Do You Criticize Celebrity Kids?

Posted by on Aug 13, 2012

From Essence–Ladies, we need a new rule: No greasy talking about celebrity children. That means the children of celebrities and the children who are celebrities. Now, I know you don’t do it personally, but maybe you know someone who does. Forward this on to someone who needs the message.

Last week, actress Tia Mowry posted a memo that no mother should ever have to. Apparently the sometimes not-so-nice things that have been said online about her precious 1-year-old son, Cree, have reached her ears. On Facebook, she defended her precious baby boy from “friends,” followers and fans who made vicious comments about him. (They are too rude to repeat here.)

“It’s disgusting that some focus on looks,” Mowry wrote on her Wall. “I brought a beautiful child into this world.”

Yes, she did. Period. End of story. He’s a baby, which means he’s off limits. I know celebs willingly step into the spotlight, and unfortunately personal attacks against them have become par for the course. But their kids don’t ask for that criticism. That means vicious talk about celeb spawn like Beyoncé and Jay-Z’s baby Blue, who was the subject of vile commentary when her 6-month-old face was recently revealed, is a no go. That goes for Russell Simmons and Kimora Lee Simmons-Hounsou’s precocious offspring, Ming Lee and Aoki, and Christina Milan and The Dream’s cutie-patootie Violet. I’ve read horrid and completely inappropriate comments about all of the above-mentioned children, judging their facial features, weight and/or hair texture. And there’s no way around it: It’s just wrong, wrong, wrong.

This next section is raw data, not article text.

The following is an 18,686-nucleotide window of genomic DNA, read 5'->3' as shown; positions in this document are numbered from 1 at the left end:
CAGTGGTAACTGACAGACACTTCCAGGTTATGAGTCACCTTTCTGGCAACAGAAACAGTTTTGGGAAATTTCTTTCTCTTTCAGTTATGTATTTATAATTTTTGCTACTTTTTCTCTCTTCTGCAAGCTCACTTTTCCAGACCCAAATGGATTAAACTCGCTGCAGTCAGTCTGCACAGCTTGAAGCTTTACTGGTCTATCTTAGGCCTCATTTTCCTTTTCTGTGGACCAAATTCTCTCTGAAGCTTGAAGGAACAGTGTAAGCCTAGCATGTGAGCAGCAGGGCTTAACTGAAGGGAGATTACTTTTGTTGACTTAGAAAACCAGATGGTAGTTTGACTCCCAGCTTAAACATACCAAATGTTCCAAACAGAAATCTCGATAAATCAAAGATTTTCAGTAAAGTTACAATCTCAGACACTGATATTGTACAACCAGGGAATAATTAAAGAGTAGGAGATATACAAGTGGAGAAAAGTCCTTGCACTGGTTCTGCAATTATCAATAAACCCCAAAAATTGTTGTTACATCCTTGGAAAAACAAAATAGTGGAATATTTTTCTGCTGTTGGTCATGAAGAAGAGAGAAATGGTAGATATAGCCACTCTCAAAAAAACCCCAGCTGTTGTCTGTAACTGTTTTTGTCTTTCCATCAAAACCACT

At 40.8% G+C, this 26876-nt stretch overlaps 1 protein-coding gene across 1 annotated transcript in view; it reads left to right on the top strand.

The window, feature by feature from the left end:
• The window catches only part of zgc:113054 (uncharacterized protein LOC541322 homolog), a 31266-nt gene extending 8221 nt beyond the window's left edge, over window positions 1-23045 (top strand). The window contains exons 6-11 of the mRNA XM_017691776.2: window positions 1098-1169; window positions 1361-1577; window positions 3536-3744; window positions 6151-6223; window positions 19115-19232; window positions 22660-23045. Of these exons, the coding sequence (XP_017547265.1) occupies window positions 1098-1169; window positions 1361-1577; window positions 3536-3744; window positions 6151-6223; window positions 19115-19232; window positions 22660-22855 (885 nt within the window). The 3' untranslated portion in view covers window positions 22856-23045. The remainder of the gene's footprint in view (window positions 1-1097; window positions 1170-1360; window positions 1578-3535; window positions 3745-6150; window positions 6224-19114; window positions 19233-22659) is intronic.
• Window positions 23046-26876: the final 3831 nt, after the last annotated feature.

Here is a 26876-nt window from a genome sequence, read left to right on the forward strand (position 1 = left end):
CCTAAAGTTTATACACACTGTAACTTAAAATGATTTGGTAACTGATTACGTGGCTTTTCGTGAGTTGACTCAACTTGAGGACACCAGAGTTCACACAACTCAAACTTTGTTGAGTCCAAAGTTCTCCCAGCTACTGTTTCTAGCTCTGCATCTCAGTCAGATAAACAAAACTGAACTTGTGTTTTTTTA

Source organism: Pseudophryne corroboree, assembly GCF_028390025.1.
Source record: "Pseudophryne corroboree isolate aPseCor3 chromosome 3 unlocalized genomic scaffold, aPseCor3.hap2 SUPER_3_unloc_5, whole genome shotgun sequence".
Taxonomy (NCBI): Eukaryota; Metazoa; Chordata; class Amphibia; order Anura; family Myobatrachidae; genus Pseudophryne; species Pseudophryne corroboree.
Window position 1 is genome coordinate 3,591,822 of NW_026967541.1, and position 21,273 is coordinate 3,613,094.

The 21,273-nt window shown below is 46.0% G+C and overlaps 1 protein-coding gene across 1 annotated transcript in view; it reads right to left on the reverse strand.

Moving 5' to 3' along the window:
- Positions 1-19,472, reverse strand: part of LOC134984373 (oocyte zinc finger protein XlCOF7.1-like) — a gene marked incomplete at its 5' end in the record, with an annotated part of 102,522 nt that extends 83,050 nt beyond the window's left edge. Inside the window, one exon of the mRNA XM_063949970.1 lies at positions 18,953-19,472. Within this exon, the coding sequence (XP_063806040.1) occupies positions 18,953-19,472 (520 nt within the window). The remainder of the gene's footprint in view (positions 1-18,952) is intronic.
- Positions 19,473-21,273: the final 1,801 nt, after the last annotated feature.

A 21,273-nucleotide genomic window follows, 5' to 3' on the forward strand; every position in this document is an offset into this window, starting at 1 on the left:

The same rule should apply even for the kids whose parents have allowed them to step forward, like Willow Smith. Dear Willow’s varying hair colors, length and textures, her not-so-real tongue ring, and her unique (but age appropriate) attire have inspired all manner of public critique that has gone so far as to call her sexual orientation into question. Yes, we all know she likes the attention (to some degree). All children do. But is it so very necessary to give it to her, especially if it’s negative?

(Continue reading at Essence…)
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